Maya M. F. Wilson
ManRay NightClub originally opened in 1983, attached to another venue, Campus, which was a gay club. Therefore, at least initially, ManRay was LGBTQ+ adjacent. It was a place for the self-identified freaks and geeks, the goths and the sloths. They had more mainstream nights, New Wave and techno for the normies on Saturdays, but they also had nights for all kinds of weirdos (non-derogatory): BDSM and fetish nights, fashion shows, art exhibitions. It was a big deal.
The urban planner and first lady of Harvard sat down with Fifteen Minutes to discuss her artistic pursuits and her formative college years at Wellesley. “I grew up in a very protected, secure, happy home life,” she says. “And then to come up North and be exposed to all the new ideas and the changes in the world, it was extremely eye-opening.”
Abdy, born around 1650, served as a sweeper and bedmaker at Harvard from 1718 until his death in 1730 or 31, primarily in Stoughton Hall. It is not immediately clear why such a figure would be memorialized in this form, or by whom.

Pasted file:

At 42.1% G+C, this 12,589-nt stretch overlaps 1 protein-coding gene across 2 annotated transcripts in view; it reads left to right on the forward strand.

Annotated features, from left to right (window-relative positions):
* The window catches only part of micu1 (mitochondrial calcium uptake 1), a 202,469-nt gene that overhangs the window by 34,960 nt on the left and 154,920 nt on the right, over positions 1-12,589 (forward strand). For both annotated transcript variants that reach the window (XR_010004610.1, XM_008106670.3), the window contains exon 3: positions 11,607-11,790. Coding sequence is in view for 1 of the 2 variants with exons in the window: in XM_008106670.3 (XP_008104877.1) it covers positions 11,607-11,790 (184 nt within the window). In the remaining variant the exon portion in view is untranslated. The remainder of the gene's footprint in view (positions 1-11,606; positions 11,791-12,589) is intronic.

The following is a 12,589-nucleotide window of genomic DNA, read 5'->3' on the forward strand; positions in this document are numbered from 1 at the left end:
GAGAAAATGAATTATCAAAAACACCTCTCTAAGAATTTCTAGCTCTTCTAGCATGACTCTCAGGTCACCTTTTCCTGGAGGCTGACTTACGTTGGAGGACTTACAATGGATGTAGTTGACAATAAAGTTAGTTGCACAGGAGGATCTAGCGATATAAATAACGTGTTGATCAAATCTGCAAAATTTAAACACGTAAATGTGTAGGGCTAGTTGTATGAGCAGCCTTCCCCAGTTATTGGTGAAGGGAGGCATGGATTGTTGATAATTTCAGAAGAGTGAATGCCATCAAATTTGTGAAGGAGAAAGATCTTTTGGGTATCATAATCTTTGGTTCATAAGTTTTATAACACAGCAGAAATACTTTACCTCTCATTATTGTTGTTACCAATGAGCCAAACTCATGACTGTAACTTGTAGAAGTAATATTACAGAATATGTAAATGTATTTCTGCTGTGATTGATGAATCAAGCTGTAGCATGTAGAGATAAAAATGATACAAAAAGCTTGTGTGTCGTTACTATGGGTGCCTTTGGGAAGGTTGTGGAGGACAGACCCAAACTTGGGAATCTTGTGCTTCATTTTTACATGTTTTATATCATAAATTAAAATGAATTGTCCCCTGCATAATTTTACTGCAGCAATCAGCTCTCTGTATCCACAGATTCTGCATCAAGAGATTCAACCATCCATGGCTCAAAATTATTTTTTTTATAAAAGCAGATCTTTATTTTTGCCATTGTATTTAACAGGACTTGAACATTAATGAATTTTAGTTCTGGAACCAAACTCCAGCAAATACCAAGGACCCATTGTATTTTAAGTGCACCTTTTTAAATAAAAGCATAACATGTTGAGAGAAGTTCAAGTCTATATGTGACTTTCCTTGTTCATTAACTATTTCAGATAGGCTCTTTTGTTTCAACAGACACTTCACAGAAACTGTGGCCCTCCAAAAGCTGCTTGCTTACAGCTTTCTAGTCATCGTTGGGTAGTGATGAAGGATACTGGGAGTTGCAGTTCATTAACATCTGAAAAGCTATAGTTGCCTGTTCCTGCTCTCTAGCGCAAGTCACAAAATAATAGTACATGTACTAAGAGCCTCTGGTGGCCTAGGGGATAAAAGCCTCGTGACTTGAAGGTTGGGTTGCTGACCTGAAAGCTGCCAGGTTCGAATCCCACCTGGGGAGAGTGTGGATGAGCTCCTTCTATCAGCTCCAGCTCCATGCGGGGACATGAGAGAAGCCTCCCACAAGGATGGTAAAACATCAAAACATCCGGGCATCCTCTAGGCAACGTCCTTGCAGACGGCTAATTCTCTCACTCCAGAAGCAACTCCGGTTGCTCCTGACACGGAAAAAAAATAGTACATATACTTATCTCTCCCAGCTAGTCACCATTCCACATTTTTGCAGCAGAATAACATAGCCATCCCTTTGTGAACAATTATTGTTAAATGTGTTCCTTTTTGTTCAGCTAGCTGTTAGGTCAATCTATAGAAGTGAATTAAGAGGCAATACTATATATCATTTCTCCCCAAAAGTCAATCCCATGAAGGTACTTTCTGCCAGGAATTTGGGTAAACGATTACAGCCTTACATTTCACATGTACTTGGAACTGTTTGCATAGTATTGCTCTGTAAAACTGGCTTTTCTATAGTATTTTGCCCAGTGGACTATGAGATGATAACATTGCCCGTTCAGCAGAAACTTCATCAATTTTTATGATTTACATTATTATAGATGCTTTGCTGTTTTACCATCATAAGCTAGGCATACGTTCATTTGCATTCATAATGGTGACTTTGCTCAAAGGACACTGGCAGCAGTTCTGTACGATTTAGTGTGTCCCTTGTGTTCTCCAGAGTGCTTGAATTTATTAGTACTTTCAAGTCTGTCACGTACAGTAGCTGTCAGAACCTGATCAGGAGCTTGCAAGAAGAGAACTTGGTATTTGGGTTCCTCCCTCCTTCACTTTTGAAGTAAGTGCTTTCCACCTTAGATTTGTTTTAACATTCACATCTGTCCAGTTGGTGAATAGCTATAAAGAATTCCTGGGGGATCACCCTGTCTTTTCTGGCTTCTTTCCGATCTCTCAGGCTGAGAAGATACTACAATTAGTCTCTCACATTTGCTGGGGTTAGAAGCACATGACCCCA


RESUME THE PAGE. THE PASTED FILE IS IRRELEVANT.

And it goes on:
Through their work, the lab hopes to illuminate how gendered experience within society interacts with biology — and it believes that it is critical to consider these variables in intersection, as opposed to isolation, with regards to COVID-19.
Made by Me — a paint-your-own-pottery studio run by queer women, in the process of selling ownership to its employees — is real, open for business, and located right on Mass. Ave.